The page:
On Tuesday, December 12, the Senate Commerce, Science, and Transportation Committee’s Subcommittee on Oceans, Atmosphere, Fisheries, and Coast Guard will hold a hearing titled “National Ocean Policy: Stakeholder Perspectives.” The hearing will examine the state of the National Ocean Policy and the program’s interaction with existing laws and regulations for ocean management.
In 2010, the Obama Administration issued an Executive Order creating the National Ocean Policy that set forth a vision for stewardship of our ocean, coasts, and Great Lakes. The policy sought to establish a science-based approach for federal, state, tribal, and local partners to better manage the competing uses in these regions and to increase efficiencies across the federal government and provide access to better data to support multiple industries. Twenty-seven federal agencies have some role in governing the oceans.
Pursuant to this order, the Interagency Ocean Policy Task Force was established and charged with developing recommendations to enhance the country’s ability to maintain healthy, resilient, and sustainable ocean, coast, and Great Lakes resources. The task force released the National Ocean Policy Implementation Plan in 2013, which translates the National Ocean Policy into on-the-ground actions in five categories, including ocean economy, safety and security, local choices, coastal and ocean resilience, and science and information, and sets forth a framework for coastal and marine spatial planning (CMSP) based on a comprehensive and integrated ecosystem-based management approach.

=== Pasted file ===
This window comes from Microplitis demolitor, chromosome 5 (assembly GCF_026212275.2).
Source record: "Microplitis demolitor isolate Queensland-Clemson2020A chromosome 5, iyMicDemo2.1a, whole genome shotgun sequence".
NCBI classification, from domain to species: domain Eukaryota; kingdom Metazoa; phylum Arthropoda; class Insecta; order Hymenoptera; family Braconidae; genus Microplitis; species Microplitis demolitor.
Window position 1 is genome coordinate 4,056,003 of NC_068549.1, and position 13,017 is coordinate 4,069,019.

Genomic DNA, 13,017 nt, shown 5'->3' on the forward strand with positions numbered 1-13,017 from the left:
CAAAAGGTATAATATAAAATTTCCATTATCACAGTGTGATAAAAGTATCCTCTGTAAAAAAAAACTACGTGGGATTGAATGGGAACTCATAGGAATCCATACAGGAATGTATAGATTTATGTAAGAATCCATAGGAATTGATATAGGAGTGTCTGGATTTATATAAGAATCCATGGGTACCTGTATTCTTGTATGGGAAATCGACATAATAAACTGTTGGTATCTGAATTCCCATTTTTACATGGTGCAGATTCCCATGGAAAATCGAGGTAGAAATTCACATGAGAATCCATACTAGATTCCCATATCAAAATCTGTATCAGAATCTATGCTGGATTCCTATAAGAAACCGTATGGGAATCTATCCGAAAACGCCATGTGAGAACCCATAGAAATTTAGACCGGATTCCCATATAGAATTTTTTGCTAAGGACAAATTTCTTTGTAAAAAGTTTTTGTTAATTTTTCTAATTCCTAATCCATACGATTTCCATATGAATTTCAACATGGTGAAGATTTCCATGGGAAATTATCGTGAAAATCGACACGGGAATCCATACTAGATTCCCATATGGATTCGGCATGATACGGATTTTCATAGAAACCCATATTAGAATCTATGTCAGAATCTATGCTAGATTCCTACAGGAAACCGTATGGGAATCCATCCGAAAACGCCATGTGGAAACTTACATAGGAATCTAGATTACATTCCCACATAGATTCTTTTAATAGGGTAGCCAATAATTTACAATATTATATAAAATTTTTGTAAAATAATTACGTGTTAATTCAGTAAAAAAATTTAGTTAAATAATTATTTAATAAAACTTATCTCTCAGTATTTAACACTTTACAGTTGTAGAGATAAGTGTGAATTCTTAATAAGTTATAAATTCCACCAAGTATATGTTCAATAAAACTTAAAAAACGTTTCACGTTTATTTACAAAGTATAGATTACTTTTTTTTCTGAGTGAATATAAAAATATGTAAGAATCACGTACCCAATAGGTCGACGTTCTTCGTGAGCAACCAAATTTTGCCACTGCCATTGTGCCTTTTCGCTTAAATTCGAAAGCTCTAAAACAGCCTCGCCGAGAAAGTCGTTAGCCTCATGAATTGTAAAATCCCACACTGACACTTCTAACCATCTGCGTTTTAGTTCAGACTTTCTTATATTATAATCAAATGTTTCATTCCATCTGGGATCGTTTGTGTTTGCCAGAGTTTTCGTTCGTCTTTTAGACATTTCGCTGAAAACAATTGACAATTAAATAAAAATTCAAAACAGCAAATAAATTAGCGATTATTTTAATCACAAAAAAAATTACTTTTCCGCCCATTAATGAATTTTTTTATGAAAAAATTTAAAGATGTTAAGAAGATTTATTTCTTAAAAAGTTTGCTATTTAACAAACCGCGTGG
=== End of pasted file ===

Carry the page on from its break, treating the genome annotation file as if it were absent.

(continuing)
The House Natural Resources Committee examined the potential conflicts in the policy with other existing laws at a hearing in May 2016. According to the hearing memo, ecosystem-based management and CMSP policies could cause conflicting overlap with existing federal fisheries management and the Magnuson–Stevens Act. The water quality sustainable practices on land objectives could conflict with the Coastal Zone Management Act, Clean Water Act, and Clean Air Act, and the regional planning bodies established under the policy could interfere with private landowner uses and inland land-based activities such as agriculture, ports and navigation, and forestry. Legislation to accomplish a similar ocean policy had been introduced in multiple previous Congresses, but none of these bills were ultimately signed into law. Members of Congress are concerned that executive branch actions related to the National Ocean Policy have no specific statutory or constitutional authority.
A hearing memo for the December 12 Senate hearing was not available at the time of this writing. Check the hearing website for updates.
Invited witnesses include:
Ms. Bonnie Brady, executive director, Long Island Commercial Fishing Association;
Mr. Christopher Guith, senior vice president, Global Energy Institute, U.S. Chamber of Commerce;
Mr. Dan Keppen, executive director, Family Farm Alliance; and
Ms. Kathy Metcalf, president and CEO, Chamber of Shipping of America.
Russell Senate Office Building, Room 253
Tuesday, December 12, 2017 at 2:30 p.m.
The hearing can be viewed here.